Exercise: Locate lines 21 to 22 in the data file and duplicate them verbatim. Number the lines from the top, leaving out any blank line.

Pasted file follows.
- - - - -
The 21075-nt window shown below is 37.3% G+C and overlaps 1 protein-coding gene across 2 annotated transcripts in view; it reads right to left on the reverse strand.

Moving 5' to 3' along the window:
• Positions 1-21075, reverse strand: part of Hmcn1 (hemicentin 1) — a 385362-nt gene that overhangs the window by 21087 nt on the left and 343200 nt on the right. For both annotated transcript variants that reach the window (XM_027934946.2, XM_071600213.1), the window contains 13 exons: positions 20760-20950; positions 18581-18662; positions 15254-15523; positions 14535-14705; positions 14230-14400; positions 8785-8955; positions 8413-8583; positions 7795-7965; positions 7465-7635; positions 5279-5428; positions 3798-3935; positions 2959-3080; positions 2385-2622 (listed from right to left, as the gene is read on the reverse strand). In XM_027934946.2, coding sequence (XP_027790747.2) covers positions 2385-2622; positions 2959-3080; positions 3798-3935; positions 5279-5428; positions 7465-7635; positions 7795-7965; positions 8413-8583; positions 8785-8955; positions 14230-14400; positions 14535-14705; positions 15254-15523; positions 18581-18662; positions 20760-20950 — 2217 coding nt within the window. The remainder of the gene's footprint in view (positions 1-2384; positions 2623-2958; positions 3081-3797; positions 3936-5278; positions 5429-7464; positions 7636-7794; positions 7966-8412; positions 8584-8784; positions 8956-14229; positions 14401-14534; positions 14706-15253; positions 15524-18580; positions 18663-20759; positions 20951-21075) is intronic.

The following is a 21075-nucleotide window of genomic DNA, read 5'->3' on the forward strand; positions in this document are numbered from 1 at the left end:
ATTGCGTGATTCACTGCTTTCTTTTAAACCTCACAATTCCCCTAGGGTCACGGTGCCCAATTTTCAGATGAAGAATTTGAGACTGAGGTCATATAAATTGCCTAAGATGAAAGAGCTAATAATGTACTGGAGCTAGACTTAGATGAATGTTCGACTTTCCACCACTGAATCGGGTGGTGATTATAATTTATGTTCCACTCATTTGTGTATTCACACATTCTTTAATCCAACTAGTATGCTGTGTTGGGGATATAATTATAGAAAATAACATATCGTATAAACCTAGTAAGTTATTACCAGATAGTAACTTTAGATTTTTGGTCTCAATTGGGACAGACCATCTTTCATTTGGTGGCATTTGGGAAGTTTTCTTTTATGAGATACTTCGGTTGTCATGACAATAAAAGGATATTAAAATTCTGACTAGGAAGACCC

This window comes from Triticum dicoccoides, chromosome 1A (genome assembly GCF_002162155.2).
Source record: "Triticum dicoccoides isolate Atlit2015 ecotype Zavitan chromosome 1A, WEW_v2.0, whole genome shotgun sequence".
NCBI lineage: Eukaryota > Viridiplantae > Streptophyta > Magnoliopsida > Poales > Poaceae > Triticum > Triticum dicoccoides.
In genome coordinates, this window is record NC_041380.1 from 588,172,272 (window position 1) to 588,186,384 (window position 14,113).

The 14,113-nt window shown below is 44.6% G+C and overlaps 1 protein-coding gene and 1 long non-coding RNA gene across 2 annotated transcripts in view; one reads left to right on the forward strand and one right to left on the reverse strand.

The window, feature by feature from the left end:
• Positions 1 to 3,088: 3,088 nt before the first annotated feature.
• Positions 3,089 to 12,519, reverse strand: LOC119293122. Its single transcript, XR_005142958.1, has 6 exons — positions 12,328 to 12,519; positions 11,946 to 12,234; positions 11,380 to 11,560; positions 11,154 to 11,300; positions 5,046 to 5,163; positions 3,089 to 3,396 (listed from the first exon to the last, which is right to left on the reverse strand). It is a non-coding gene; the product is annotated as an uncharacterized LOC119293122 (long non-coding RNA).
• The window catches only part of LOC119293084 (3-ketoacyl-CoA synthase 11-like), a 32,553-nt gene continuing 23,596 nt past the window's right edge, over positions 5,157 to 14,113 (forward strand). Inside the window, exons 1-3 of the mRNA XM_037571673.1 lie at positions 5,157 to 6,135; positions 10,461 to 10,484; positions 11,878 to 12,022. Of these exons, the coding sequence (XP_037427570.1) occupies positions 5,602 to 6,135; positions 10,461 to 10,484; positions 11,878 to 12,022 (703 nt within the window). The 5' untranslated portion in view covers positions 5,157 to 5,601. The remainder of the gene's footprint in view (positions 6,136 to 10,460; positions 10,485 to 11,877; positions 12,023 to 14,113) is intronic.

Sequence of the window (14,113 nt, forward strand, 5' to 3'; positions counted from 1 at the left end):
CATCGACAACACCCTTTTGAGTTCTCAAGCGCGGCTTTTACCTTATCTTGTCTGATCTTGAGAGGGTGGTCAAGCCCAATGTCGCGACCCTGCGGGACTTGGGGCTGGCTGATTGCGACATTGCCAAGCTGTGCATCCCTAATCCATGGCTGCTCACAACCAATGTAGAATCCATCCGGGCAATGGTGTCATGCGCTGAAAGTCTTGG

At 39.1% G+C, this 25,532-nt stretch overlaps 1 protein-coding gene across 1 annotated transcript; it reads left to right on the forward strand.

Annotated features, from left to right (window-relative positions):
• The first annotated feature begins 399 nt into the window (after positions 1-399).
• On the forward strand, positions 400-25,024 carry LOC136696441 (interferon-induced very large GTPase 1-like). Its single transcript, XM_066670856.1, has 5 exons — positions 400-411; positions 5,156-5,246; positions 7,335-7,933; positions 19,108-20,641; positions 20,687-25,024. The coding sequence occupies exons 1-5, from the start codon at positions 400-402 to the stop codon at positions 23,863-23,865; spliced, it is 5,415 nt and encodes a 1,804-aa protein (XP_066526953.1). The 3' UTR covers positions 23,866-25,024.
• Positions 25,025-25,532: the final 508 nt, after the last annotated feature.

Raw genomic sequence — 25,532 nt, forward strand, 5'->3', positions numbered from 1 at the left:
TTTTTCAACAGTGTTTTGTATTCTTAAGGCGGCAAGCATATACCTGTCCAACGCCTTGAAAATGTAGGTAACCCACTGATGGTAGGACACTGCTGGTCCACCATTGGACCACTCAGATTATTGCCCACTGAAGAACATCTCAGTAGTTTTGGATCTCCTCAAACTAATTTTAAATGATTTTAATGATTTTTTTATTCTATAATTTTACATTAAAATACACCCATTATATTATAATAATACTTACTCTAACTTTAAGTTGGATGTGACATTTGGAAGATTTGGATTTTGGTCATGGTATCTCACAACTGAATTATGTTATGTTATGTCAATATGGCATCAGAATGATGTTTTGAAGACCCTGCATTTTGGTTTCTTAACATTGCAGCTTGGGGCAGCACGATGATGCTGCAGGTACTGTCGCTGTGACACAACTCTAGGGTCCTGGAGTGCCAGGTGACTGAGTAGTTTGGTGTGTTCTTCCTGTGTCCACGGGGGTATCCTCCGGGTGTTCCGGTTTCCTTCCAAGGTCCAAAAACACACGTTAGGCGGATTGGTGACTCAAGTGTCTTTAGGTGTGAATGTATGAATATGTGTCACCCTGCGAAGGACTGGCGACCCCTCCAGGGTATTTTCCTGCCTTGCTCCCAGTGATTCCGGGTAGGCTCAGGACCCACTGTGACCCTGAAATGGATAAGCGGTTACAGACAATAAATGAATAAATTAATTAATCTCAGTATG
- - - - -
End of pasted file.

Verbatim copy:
• Positions 25,025-25,532: the final 508 nt, after the last annotated feature.

Raw genomic sequence — 25,532 nt, forward strand, 5'->3', positions numbered from 1 at the left: